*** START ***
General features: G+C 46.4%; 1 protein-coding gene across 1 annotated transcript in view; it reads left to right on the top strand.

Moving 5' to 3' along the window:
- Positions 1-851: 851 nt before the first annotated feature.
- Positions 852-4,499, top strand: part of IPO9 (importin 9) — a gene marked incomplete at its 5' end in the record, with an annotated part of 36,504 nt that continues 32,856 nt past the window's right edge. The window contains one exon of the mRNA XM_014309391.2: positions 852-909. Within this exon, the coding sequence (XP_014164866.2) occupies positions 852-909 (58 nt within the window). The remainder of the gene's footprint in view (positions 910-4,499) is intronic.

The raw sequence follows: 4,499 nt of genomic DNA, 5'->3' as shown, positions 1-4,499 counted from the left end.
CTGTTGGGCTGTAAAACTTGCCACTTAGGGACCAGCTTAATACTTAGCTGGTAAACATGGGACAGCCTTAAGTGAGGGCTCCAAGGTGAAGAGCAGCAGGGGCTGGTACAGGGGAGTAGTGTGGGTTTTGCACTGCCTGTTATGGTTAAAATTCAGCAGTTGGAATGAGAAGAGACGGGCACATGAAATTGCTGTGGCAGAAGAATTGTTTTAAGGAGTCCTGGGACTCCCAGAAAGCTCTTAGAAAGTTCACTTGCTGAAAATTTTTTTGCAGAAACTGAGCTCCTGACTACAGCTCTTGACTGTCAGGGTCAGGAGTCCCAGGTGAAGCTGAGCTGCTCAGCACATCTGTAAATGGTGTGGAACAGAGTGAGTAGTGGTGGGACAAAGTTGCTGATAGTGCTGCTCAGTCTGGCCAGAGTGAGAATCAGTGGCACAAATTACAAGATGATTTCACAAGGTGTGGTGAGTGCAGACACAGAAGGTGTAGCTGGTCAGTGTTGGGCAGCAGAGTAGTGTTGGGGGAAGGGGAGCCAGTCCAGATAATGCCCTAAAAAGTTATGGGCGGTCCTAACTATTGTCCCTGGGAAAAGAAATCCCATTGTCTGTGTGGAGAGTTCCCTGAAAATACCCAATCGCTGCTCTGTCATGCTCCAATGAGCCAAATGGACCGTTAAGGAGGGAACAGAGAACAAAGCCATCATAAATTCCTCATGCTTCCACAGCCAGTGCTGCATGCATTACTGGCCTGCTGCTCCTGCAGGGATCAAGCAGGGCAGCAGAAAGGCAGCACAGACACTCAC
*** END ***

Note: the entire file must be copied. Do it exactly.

General features: G+C 46.4%; 1 protein-coding gene across 1 annotated transcript in view; it reads left to right on the top strand.

Moving 5' to 3' along the window:
- Positions 1-851: 851 nt before the first annotated feature.
- Positions 852-4,499, top strand: part of IPO9 (importin 9) — a gene marked incomplete at its 5' end in the record, with an annotated part of 36,504 nt that continues 32,856 nt past the window's right edge. The window contains one exon of the mRNA XM_014309391.2: positions 852-909. Within this exon, the coding sequence (XP_014164866.2) occupies positions 852-909 (58 nt within the window). The remainder of the gene's footprint in view (positions 910-4,499) is intronic.

The raw sequence follows: 4,499 nt of genomic DNA, 5'->3' as shown, positions 1-4,499 counted from the left end.
CTGTTGGGCTGTAAAACTTGCCACTTAGGGACCAGCTTAATACTTAGCTGGTAAACATGGGACAGCCTTAAGTGAGGGCTCCAAGGTGAAGAGCAGCAGGGGCTGGTACAGGGGAGTAGTGTGGGTTTTGCACTGCCTGTTATGGTTAAAATTCAGCAGTTGGAATGAGAAGAGACGGGCACATGAAATTGCTGTGGCAGAAGAATTGTTTTAAGGAGTCCTGGGACTCCCAGAAAGCTCTTAGAAAGTTCACTTGCTGAAAATTTTTTTGCAGAAACTGAGCTCCTGACTACAGCTCTTGACTGTCAGGGTCAGGAGTCCCAGGTGAAGCTGAGCTGCTCAGCACATCTGTAAATGGTGTGGAACAGAGTGAGTAGTGGTGGGACAAAGTTGCTGATAGTGCTGCTCAGTCTGGCCAGAGTGAGAATCAGTGGCACAAATTACAAGATGATTTCACAAGGTGTGGTGAGTGCAGACACAGAAGGTGTAGCTGGTCAGTGTTGGGCAGCAGAGTAGTGTTGGGGGAAGGGGAGCCAGTCCAGATAATGCCCTAAAAAGTTATGGGCGGTCCTAACTATTGTCCCTGGGAAAAGAAATCCCATTGTCTGTGTGGAGAGTTCCCTGAAAATACCCAATCGCTGCTCTGTCATGCTCCAATGAGCCAAATGGACCGTTAAGGAGGGAACAGAGAACAAAGCCATCATAAATTCCTCATGCTTCCACAGCCAGTGCTGCATGCATTACTGGCCTGCTGCTCCTGCAGGGATCAAGCAGGGCAGCAGAAAGGCAGCACAGACACTCAC